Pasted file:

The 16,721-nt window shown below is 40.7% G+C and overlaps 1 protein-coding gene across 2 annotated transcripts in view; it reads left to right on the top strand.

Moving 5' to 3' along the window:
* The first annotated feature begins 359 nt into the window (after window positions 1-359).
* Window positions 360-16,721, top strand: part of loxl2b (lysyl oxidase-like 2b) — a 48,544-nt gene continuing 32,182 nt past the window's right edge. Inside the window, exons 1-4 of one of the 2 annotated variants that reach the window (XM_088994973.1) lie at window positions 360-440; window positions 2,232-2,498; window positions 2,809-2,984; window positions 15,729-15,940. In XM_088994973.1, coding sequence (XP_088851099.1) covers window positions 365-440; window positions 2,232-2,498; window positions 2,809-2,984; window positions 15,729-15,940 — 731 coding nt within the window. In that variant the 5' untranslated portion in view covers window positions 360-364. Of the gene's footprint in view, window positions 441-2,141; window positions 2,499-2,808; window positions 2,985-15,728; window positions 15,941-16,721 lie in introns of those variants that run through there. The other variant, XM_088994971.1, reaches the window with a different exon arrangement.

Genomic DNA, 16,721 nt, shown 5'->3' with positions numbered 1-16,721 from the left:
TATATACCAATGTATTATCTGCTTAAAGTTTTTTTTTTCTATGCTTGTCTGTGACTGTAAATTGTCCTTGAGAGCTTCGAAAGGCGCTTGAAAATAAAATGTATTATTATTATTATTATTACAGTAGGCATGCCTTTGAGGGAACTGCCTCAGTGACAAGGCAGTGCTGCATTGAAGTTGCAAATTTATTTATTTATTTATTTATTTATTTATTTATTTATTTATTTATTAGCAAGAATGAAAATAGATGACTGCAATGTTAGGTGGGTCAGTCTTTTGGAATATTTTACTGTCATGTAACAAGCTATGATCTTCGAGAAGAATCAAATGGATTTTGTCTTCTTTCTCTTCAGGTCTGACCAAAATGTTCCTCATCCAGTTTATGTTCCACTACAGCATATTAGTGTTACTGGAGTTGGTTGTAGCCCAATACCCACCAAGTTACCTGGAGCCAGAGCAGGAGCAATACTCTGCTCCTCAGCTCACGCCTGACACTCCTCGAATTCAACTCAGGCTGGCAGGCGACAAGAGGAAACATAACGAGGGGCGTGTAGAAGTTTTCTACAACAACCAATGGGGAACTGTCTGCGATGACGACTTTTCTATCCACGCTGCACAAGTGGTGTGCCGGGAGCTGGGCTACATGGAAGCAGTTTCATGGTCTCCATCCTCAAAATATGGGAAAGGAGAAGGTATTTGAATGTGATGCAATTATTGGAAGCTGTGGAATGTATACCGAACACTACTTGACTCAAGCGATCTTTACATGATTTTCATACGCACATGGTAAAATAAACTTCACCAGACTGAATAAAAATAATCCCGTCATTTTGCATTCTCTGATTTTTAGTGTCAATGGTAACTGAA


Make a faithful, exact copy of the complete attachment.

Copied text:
The 16,721-nt window shown below is 40.7% G+C and overlaps 1 protein-coding gene across 2 annotated transcripts in view; it reads left to right on the top strand.

Moving 5' to 3' along the window:
* The first annotated feature begins 359 nt into the window (after window positions 1-359).
* Window positions 360-16,721, top strand: part of loxl2b (lysyl oxidase-like 2b) — a 48,544-nt gene continuing 32,182 nt past the window's right edge. Inside the window, exons 1-4 of one of the 2 annotated variants that reach the window (XM_088994973.1) lie at window positions 360-440; window positions 2,232-2,498; window positions 2,809-2,984; window positions 15,729-15,940. In XM_088994973.1, coding sequence (XP_088851099.1) covers window positions 365-440; window positions 2,232-2,498; window positions 2,809-2,984; window positions 15,729-15,940 — 731 coding nt within the window. In that variant the 5' untranslated portion in view covers window positions 360-364. Of the gene's footprint in view, window positions 441-2,141; window positions 2,499-2,808; window positions 2,985-15,728; window positions 15,941-16,721 lie in introns of those variants that run through there. The other variant, XM_088994971.1, reaches the window with a different exon arrangement.

Genomic DNA, 16,721 nt, shown 5'->3' with positions numbered 1-16,721 from the left:
TATATACCAATGTATTATCTGCTTAAAGTTTTTTTTTTCTATGCTTGTCTGTGACTGTAAATTGTCCTTGAGAGCTTCGAAAGGCGCTTGAAAATAAAATGTATTATTATTATTATTATTACAGTAGGCATGCCTTTGAGGGAACTGCCTCAGTGACAAGGCAGTGCTGCATTGAAGTTGCAAATTTATTTATTTATTTATTTATTTATTTATTTATTTATTTATTTATTAGCAAGAATGAAAATAGATGACTGCAATGTTAGGTGGGTCAGTCTTTTGGAATATTTTACTGTCATGTAACAAGCTATGATCTTCGAGAAGAATCAAATGGATTTTGTCTTCTTTCTCTTCAGGTCTGACCAAAATGTTCCTCATCCAGTTTATGTTCCACTACAGCATATTAGTGTTACTGGAGTTGGTTGTAGCCCAATACCCACCAAGTTACCTGGAGCCAGAGCAGGAGCAATACTCTGCTCCTCAGCTCACGCCTGACACTCCTCGAATTCAACTCAGGCTGGCAGGCGACAAGAGGAAACATAACGAGGGGCGTGTAGAAGTTTTCTACAACAACCAATGGGGAACTGTCTGCGATGACGACTTTTCTATCCACGCTGCACAAGTGGTGTGCCGGGAGCTGGGCTACATGGAAGCAGTTTCATGGTCTCCATCCTCAAAATATGGGAAAGGAGAAGGTATTTGAATGTGATGCAATTATTGGAAGCTGTGGAATGTATACCGAACACTACTTGACTCAAGCGATCTTTACATGATTTTCATACGCACATGGTAAAATAAACTTCACCAGACTGAATAAAAATAATCCCGTCATTTTGCATTCTCTGATTTTTAGTGTCAATGGTAACTGAA